“Old Black women. Omama nogogo! They are, hands down, my favorite people in South Africa…even when they only speak to me in Afrikaans. So friendly and always tell me that I am beautiful. And nobody in their right mind disrespects an old black lady here; when someone addresses me as “my sister;” I also love taxis and use them frequently, they are cheap and go almost anywhere; the landscapes and natural environment here are stunning. ” LM
When you want a glimpse of what life is like in South Africa, perhaps Brionne Dawson paints the picture the best way:
“My typical day is similar to what it was like when living in the United States. I wake up in the morning to talk radio, which allows me to take the pulse of the country, eat breakfast, get dressed and work at least a 12 hour day. I work out routinely, either running outdoors at a local park or on a treadmill at a modern gym that would rival any Gold’s or Washington Sports Club. I host dinners at home, go to the movies, meet with friends at restaurants, bars and clubs that could easily pass for venues in New York. I visit home two to three times a year, relying on email, facebook, skype and occasional phone calls to remain in touch with family, friends and colleagues overseas.”
Lynsee Melchi also paints it well:
“South Africa, and every other place in the world, exists in the 21st century. There is a gogo (vernacular for ‘granny’) in a village in Zululand waiting for a text message from her son. Little kids are jamming out to Lil Wayne. People here wear shoes and not everyone lives in a hut. There are more BMWs on the road here than in all of the Chicagoland area (and we have a lot of them).Yes, someone in South Africa might still be fetching water from a tap to cook dinner but they still live in 2010.”
For these American cultural ambassadors for Africa their new home has a special place in their hearts, and they are as defensive about it as we Africans! But how about some of the things that have them shaking their heads and saying “I wish Africans would quit that!?”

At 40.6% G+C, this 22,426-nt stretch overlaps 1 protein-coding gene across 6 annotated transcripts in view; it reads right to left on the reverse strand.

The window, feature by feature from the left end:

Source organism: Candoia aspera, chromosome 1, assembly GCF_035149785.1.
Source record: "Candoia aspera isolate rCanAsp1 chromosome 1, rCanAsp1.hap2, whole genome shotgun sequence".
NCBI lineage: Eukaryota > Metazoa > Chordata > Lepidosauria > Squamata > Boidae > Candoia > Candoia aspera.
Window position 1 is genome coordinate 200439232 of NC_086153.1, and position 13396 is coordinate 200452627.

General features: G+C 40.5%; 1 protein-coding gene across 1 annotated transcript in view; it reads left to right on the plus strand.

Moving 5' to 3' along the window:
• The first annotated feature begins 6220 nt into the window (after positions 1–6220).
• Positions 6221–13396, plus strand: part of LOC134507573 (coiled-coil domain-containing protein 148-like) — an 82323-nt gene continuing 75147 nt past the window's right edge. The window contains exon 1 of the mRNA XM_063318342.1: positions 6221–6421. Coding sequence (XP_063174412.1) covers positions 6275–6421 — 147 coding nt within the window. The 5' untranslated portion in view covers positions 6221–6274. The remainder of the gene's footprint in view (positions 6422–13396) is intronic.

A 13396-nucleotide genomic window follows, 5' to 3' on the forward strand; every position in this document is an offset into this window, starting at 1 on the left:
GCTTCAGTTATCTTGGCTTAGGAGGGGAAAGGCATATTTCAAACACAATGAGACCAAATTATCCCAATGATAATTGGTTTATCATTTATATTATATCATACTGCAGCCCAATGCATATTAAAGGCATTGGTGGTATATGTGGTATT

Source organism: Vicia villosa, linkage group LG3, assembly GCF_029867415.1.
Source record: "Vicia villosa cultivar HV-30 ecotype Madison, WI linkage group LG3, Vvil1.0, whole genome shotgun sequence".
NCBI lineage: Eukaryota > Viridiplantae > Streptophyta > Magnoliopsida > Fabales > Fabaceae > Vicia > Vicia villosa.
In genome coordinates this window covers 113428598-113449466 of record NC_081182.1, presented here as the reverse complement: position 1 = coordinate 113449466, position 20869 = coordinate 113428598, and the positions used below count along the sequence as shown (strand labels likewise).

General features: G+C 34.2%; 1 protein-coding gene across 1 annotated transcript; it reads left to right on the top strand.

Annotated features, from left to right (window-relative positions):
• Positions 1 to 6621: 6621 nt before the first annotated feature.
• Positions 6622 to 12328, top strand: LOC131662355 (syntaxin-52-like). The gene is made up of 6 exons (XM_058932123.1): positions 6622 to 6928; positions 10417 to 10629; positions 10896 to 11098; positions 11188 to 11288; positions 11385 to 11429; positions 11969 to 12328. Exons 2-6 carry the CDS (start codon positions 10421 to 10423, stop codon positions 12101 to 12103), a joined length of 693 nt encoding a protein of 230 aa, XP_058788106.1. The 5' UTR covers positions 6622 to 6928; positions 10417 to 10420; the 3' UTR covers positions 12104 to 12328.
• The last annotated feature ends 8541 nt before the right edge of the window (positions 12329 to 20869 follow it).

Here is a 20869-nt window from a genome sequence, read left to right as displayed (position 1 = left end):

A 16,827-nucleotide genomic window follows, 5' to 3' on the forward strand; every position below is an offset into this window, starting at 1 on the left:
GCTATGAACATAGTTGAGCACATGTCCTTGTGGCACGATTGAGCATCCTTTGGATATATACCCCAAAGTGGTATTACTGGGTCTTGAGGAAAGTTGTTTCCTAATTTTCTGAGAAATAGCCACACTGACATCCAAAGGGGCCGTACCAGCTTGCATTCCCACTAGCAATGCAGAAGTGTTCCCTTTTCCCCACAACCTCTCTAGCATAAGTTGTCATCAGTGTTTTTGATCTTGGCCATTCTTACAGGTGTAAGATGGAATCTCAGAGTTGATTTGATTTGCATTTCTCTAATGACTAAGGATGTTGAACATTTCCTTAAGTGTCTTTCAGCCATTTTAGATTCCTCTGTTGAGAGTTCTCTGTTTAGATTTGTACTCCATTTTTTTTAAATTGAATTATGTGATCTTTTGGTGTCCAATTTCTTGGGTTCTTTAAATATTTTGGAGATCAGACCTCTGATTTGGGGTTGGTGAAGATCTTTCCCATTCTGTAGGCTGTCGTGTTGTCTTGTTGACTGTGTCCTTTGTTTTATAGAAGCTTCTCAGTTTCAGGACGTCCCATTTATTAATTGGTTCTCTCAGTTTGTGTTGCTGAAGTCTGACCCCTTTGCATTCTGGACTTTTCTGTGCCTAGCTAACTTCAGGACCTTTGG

Lynsee: “People focus too much on their differences instead of their sameness. There is a multicultural synergy that could exist here but is not being capitalized on to its fullest…yet. There is also this weird “old boys” mentality here that everyone just accepts here. Mostly coming from whites…Some things I hear come out of people’s mouths here make me turn my head.”
Brionne: “Race tends to be characterized along the lines of black, whites, coloureds and Indians. In the US, African Americans tend to be seen as a homogenous grouping, regardless of whether one is partially black or not. The circumstances of how racism manifests may differ in the US and South Africa, but at the core it is the same.”
There are still a number of problems in South Africa like racism and poverty, but the Americans are well aware of what the issues are and don’t want to only paint a rosy picture of this multi-faceted African country. They seem to be part of the solution, and hope that by talking about their African experience, some of the misconceptions about Africa, or at least this one country on this vast continent, will begin to dissipate. Inasmuch as they are giving something to Africa, it often happens that Africa gives something back to them.
As Lynsee puts it:
“I just love people and see them as all one thing with some small differences. Travel has given this to me and I am grateful [for that]. It is a lesson everyone must learn by doing.”